The Indian Ocean is a crucial ecosystem in the race to protect the high seas. From safeguarding marine biodiversity to promoting sustainable, socially responsible fishing, the changes needed to protect the Indian Ocean could pave the way for ocean protection the world over. In this report, we will focus on fishing pressure on the high seas of the western Indian Ocean; the threats this industry poses to biodiversity and livelihoods, and the need to transform ocean governance with a Global Ocean Treaty.
This region is home to immense biodiversity. It contains 30% of global coral reef cover, 40,000 square kilometers of mangroves, some of the world’s largest estuaries, and nine large marine ecosystems. Yet the region suffers from a multitude of destructive fishing activities. A Greenpeace report on tuna fisheries released in 1993 described how the tuna industry has “been allowed to develop under a philosophy that ocean life is limitless and available without restraint for private profit.” The continued development of the global tuna industry, including in the Indian Ocean, over the last three decades has shown that statement to sadly remain true.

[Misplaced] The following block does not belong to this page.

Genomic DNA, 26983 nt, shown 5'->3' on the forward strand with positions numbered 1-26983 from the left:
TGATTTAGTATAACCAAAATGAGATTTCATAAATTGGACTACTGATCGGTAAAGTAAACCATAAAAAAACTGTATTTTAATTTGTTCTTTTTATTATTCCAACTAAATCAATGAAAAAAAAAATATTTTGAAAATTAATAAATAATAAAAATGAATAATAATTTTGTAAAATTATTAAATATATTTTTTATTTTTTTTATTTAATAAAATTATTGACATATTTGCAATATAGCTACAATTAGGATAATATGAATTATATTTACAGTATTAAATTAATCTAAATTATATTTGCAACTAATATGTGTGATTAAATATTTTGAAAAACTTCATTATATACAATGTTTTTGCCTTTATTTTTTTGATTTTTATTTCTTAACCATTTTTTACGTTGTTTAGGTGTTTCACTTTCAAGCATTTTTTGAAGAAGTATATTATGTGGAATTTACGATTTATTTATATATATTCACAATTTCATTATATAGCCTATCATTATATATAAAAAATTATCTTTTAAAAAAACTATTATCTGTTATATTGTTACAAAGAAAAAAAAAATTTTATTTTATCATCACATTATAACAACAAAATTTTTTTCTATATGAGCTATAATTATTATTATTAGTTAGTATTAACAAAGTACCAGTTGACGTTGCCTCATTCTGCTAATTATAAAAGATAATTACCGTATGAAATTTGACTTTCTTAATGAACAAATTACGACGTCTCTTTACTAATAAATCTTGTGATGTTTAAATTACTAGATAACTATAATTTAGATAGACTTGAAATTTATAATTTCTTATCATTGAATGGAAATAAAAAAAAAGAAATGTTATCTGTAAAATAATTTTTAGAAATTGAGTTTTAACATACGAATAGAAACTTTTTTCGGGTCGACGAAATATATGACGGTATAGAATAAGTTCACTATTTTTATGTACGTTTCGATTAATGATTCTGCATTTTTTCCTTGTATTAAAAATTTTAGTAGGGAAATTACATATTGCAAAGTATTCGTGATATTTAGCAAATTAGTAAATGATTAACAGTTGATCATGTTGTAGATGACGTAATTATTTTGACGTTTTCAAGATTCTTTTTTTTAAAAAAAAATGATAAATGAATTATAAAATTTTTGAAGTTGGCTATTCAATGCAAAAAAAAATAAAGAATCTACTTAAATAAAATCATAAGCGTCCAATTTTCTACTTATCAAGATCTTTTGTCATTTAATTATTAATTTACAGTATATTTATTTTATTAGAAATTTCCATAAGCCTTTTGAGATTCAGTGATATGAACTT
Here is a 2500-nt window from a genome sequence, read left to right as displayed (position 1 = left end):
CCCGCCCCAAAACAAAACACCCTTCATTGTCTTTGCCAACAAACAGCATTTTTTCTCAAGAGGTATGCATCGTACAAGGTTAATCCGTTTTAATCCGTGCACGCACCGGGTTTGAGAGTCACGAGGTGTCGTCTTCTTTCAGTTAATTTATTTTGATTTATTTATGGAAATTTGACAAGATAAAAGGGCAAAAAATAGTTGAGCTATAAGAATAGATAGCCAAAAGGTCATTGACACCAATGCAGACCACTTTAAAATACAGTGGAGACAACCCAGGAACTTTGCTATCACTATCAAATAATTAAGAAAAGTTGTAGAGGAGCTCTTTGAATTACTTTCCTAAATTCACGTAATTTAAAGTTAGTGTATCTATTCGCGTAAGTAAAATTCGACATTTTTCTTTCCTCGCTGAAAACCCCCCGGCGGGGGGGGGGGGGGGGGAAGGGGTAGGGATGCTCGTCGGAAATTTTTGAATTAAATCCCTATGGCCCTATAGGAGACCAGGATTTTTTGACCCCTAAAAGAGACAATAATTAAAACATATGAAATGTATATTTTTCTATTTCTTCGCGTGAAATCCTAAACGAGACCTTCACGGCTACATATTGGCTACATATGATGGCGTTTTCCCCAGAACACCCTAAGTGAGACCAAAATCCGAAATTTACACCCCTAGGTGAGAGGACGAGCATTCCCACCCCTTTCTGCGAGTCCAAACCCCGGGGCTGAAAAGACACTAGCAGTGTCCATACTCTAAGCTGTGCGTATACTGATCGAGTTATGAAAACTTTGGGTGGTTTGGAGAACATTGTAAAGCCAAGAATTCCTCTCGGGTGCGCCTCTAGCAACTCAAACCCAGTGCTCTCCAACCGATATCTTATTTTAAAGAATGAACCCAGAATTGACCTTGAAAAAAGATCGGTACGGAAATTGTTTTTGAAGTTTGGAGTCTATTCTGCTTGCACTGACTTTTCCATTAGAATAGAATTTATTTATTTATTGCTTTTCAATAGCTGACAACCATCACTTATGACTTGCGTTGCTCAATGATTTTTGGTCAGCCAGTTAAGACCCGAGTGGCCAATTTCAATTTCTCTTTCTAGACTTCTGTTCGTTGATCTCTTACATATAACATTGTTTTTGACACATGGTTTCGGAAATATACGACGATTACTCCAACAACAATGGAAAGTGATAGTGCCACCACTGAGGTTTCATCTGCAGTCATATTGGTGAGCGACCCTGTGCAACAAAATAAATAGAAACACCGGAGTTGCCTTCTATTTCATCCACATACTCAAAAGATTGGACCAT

Across the global oceans, fish populations have been decimated by industrial fishing and marine habitats are reeling from the cumulative impacts of overexploitation and climate breakdown. The Indian Ocean is a frontline for these crises. The climate emergency is transforming the region, multiplying the pressures already exerted on wildlife and local communities by the industrial fishing vessels that plunder the high seas. It is estimated that around one third of the assessed fish populations in the Indian Ocean are overfished.
Download the full report here: High Stakes